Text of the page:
Most holiday shoppers report year after year that they spent more that season than expected, and many of us take on unwanted debt to make this happen.  Whether it resulted from buying gifts not originally on our list, expensive last minute shipping charges, or here’s one of my favorite….accidentally buying one gift when you forgot you already had one (yes, I’ve done that!), there are a handful of ways we  can find ourselves overspending in the holidays, and ending up in January with a bucket full of spending guilt!  Here are 8 tips you can use to reduce the chances of this happening to you this year: 

 

  1. Make a budget.  This one is number 1 for a reason!  Hands down the most important step you can take to avoid overspending.  Budget for gifts and make sure to include any holiday entertaining/travel and any holiday gratuities. 
  2. Plan ahead, make shopping lists, watch for sales and use the almighty Google to find promo codes when you’re ready to start shopping.
  3. Speak up!  Be honest with friends and family around you.  If you can’t afford something, let them know.  You can suggest alternatives, let them know you’ll try to make it next year, or something of the like.  Chances are, you’re not the only one is this position and by mentioning it, you may reduce the tension others are feeling too.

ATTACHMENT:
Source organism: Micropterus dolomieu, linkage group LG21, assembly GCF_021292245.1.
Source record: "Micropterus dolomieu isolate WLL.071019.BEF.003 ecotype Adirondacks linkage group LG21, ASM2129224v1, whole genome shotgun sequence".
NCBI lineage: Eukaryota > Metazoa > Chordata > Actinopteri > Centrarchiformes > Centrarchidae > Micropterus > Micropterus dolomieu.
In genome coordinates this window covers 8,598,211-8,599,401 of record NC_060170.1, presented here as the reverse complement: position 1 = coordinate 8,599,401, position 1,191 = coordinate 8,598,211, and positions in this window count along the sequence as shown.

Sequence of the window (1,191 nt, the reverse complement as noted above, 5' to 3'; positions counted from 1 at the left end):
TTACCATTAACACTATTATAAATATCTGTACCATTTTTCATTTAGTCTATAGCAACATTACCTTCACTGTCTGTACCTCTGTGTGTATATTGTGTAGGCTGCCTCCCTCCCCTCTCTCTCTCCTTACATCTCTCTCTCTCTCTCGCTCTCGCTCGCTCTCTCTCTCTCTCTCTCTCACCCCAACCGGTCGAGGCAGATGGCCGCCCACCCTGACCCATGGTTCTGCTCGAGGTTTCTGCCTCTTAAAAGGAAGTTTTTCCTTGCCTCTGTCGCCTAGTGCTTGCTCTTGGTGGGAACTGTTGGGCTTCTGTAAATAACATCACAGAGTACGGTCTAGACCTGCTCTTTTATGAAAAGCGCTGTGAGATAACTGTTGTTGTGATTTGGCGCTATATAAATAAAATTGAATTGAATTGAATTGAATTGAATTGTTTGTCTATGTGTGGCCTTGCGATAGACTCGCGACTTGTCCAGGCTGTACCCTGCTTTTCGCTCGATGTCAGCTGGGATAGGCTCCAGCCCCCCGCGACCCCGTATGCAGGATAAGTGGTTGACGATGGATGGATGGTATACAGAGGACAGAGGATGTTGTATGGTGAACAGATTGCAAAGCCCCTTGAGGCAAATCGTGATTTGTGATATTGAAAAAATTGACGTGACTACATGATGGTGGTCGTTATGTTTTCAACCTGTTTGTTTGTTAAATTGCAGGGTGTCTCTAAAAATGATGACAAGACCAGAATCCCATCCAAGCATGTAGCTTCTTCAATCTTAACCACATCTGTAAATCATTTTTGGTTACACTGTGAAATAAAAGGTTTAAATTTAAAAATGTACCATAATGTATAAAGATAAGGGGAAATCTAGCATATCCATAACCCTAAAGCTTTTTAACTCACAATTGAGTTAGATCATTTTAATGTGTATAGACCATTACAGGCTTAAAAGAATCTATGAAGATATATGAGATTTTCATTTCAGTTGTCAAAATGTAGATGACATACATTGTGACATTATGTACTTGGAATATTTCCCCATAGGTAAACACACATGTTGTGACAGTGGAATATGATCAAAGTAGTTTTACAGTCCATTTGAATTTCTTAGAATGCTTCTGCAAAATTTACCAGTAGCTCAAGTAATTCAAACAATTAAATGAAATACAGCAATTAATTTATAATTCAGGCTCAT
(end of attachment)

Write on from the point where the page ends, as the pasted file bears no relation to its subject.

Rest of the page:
4. Avoid the one for you, one for me…and other impulse buys.  ‘Nuf Said.
  5. Get creative: Where can you DIY? In the age of Pinterest, DIY ideas are galore….even for you guys out there!  Need some tips?  Try this:  https://www.thepennyhoarder.com/save-money/diy-christmas-gifts/?aff_sub2=holiday-overspending.  Here in the office we’ve done everything from homemade vanilla extract to candles and bath bombs and teas.
  6. Do you have any rewards points you can use for shopping or travel? 
  7. Consider dumping the plastic and sticking with the old-fashioned cash envelope system.  That may sound archaic in the age of digital pay options, but it works!  Feeling the physical separation from those bills makes it significantly harder to overspend. 
  8. And finally, remember it’s the thought that counts.  Our chances of finding the perfect present for everyone is slim, and the quest to do so can come with significant costs.  Years ago, when I left my corporate job to start my own practice, I really went deep on the DIY thing and began to have fun thinking of new ideas every year to say “I’m thinking of you” to those around me.  Give it a little time and thought, and you just may begin to enjoy that too.